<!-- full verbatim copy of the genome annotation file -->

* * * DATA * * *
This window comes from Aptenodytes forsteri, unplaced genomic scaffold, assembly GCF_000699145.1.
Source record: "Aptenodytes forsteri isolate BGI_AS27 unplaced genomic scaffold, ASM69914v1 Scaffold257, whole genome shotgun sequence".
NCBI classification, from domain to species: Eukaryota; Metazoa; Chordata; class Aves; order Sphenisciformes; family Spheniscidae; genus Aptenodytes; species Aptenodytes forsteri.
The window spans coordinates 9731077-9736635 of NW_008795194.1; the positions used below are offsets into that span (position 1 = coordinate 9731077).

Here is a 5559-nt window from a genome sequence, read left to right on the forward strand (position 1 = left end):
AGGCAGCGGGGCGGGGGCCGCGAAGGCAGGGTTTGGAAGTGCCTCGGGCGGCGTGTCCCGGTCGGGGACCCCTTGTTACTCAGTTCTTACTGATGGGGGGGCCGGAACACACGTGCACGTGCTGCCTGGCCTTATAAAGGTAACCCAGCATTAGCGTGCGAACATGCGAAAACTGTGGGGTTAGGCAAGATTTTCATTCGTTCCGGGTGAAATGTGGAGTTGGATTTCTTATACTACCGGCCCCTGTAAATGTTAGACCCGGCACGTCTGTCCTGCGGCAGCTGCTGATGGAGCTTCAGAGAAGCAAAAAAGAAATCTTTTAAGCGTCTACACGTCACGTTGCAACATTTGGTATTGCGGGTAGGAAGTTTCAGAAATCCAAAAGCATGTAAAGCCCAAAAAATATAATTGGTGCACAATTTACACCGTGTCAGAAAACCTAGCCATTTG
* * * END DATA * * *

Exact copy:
This window comes from Aptenodytes forsteri, unplaced genomic scaffold, assembly GCF_000699145.1.
Source record: "Aptenodytes forsteri isolate BGI_AS27 unplaced genomic scaffold, ASM69914v1 Scaffold257, whole genome shotgun sequence".
NCBI classification, from domain to species: Eukaryota; Metazoa; Chordata; class Aves; order Sphenisciformes; family Spheniscidae; genus Aptenodytes; species Aptenodytes forsteri.
The window spans coordinates 9731077-9736635 of NW_008795194.1; the positions used below are offsets into that span (position 1 = coordinate 9731077).

Here is a 5559-nt window from a genome sequence, read left to right on the forward strand (position 1 = left end):
AGGCAGCGGGGCGGGGGCCGCGAAGGCAGGGTTTGGAAGTGCCTCGGGCGGCGTGTCCCGGTCGGGGACCCCTTGTTACTCAGTTCTTACTGATGGGGGGGCCGGAACACACGTGCACGTGCTGCCTGGCCTTATAAAGGTAACCCAGCATTAGCGTGCGAACATGCGAAAACTGTGGGGTTAGGCAAGATTTTCATTCGTTCCGGGTGAAATGTGGAGTTGGATTTCTTATACTACCGGCCCCTGTAAATGTTAGACCCGGCACGTCTGTCCTGCGGCAGCTGCTGATGGAGCTTCAGAGAAGCAAAAAAGAAATCTTTTAAGCGTCTACACGTCACGTTGCAACATTTGGTATTGCGGGTAGGAAGTTTCAGAAATCCAAAAGCATGTAAAGCCCAAAAAATATAATTGGTGCACAATTTACACCGTGTCAGAAAACCTAGCCATTTG